Death: not a good subject to joke about

It’s hard to joke about death, much like it’s difficult to joke about rape. The difference is you can’t lay back and enjoy death, and even if you do, you can only enjoy it once. Why can’t we joke about death? I can understand if it’s a tragic death involving a young teen. I’m not that brutal to realize there is a time and a place for lewd puns. I’m simply talking about extremely old individuals who have lived satisfying and complete lives and peacefully kick the bucket.

Having said that, let’s talk about Strom Thurmond. I’m not ashamed to admit I laughed when I heard ol’ Strom passed away at the ripe old age of 100. After all, Strom Thurmond has long been a staple in stand-up and late-night comedy for being the oldest senator in Congress. In fact, that’s pretty much his claim to fame, at least to my fellow college students. To be honest, I don’t exactly know what he’s accomplished in his life except that the majority of his political tenure occurred before I was even a sperm cell. The extent of my Strom Thurmond knowledge does not extend beyond a presidential candidacy in the 40’s or 50’s, and his 100th birthday party where Trent Lott accidentally made some racial remarks and caused uproar amongst everybody except African-Americans.

What reason did Strom have to live any longer? Was he attempting to break the world record for oldest human being? Fat chance, as some African lady will always claim to be 118 years old. This is a man who already surpassed the Willard Scott birthday milestone and was under age during Prohibition.

St. Peter had him on speed dial. Not only that, but the politicians Strom Thurmond consistently beat in the elections for Senator of whichever state he resided are mourning on the outside and leaping in the air while clicking their heels on the inside.

Besides, we are living a double standard when it comes to the non-living. When a decrepit public icon of yesteryear peacefully moves on to the afterlife, we are supposed to put our flags at half-mast and pay homage to a man or woman whose quality of life had been deteriorating for decades.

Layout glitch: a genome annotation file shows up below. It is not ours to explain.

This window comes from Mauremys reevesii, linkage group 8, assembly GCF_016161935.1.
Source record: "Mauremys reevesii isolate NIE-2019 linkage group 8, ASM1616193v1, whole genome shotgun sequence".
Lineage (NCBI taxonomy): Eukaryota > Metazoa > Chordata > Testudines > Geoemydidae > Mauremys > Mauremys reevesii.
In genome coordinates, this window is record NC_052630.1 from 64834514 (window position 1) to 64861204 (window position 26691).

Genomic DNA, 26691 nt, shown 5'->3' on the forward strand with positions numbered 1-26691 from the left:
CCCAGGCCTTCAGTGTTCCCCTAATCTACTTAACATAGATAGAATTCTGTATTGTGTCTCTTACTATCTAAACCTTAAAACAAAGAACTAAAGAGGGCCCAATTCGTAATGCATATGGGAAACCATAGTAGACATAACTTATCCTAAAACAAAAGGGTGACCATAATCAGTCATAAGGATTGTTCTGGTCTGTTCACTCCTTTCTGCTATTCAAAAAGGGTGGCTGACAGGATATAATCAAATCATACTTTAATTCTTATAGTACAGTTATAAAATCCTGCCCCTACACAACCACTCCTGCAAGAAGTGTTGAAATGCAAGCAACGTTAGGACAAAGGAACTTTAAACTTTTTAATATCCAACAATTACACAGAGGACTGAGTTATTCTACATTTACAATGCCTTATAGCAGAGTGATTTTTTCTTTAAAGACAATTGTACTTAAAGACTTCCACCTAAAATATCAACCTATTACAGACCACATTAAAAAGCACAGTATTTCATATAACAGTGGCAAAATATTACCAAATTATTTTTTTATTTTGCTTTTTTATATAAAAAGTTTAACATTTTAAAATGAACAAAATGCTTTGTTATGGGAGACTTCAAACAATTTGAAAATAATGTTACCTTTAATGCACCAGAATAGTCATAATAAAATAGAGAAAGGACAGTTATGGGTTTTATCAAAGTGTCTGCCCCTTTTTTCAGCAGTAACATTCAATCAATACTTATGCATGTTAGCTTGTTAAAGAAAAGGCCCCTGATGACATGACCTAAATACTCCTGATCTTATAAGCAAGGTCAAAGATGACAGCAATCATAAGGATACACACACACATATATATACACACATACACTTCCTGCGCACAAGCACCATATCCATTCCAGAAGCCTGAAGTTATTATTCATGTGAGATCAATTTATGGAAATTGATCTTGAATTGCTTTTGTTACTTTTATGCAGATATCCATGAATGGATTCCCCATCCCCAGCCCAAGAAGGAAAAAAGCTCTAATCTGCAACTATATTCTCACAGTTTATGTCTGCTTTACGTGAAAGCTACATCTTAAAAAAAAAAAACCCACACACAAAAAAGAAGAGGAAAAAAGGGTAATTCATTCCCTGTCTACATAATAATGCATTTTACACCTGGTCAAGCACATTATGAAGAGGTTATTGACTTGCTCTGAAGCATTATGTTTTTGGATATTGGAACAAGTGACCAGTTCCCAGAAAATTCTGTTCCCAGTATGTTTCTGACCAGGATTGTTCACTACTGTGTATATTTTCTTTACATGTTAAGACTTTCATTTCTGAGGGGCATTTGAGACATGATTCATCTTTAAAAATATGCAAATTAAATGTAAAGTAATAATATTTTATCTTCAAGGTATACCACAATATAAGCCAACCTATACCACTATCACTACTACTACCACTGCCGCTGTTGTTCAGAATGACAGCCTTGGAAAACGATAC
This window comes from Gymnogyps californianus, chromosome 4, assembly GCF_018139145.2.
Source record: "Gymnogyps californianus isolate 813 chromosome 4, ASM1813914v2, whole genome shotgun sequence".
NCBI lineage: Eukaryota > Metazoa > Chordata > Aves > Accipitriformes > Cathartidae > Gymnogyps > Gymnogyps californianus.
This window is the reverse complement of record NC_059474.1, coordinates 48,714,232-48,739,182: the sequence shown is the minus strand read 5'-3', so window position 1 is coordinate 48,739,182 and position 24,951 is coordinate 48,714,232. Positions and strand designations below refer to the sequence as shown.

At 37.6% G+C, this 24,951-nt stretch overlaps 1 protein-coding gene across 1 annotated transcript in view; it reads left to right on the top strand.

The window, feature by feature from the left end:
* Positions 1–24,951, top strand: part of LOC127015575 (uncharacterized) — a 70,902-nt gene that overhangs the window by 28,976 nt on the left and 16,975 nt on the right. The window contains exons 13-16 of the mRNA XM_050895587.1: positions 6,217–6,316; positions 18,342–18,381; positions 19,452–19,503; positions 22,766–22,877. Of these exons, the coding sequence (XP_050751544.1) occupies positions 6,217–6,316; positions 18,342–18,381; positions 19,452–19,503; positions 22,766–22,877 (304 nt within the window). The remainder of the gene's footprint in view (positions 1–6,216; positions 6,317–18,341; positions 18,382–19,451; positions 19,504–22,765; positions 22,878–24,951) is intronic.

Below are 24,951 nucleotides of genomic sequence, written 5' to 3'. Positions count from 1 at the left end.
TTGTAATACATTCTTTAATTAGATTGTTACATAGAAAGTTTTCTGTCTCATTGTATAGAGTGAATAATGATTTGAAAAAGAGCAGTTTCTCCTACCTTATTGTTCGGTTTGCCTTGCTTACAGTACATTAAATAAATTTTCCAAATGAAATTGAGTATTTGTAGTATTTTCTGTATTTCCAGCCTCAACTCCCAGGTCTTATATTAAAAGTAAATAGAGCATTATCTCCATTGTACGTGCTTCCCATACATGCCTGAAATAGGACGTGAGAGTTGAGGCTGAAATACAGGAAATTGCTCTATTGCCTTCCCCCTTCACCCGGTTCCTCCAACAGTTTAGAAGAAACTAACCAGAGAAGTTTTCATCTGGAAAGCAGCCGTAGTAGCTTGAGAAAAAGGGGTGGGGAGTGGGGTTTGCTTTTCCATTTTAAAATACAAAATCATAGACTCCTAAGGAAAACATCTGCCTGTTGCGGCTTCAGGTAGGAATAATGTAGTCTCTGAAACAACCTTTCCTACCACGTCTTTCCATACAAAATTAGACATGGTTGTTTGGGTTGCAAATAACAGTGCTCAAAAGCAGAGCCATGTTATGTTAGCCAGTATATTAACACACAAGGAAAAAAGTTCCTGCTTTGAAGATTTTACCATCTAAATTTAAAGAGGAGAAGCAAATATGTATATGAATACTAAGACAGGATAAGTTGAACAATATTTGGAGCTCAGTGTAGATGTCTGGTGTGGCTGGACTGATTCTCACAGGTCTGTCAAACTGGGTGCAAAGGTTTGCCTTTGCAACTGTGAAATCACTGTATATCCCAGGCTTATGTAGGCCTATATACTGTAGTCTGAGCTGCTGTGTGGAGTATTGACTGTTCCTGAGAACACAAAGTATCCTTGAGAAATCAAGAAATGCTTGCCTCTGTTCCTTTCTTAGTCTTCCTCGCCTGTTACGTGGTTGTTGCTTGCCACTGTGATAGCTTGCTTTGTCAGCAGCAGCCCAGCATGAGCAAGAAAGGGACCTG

However, when a serial murderer or terrorist gets shot with lethal toxins, his legacy makes the rounds in Jay Leno’s monologue. Nobody was ever scolded if they asked whether or not Timothy McVeigh was a twitcher, but if Ronald Reagan were to die tomorrow, one could get severely spanked for pointing out he is no longer a twitcher himself.

My guess is all of this stems from our fear of death. This may sound like textbook Dan Quayle wisdom, but people are afraid of dying because they will no longer be alive. Once a person dies and their soul ascends to Heaven, descends to Hell, or laterals to purgatory, it is a formality to be remembered well by your loved ones. Why? So the mourners can grieve a little easier. Acting proper around a corpse isn’t for the corpse – it’s for the family. Shooting spitwads into the open casket does not hurt the cadaver as much as it makes the widow cry. The dead person won’t be offended by right-on-the-money critiques of his or her past life, because their soul is on another plane of existence!

I hereby open the floodgates for murmurs over my own death, hopefully in at least 50 years. When I pass on, most likely not by my choice and instead by an angry reader’s, I’m not all that worried about what my friends and family say about me. My future children can speak of me as a good father or a bad singer. My friends can reminisce about the time I was 35 and was caught by the police fondling our 17-year old babysitter. They can discuss how I was overcritical of everyone. I don’t mind if they let their frustration out on how I would not get drunk with them. I was who I was.

Of course, this probably won’t happen if I were to die tomorrow, but if I turn remotely famous and live to be 100, chances are I will be the laughing stock of “The Onion” readers, and when I expire, they will chuckle under their breaths and move on with their lives.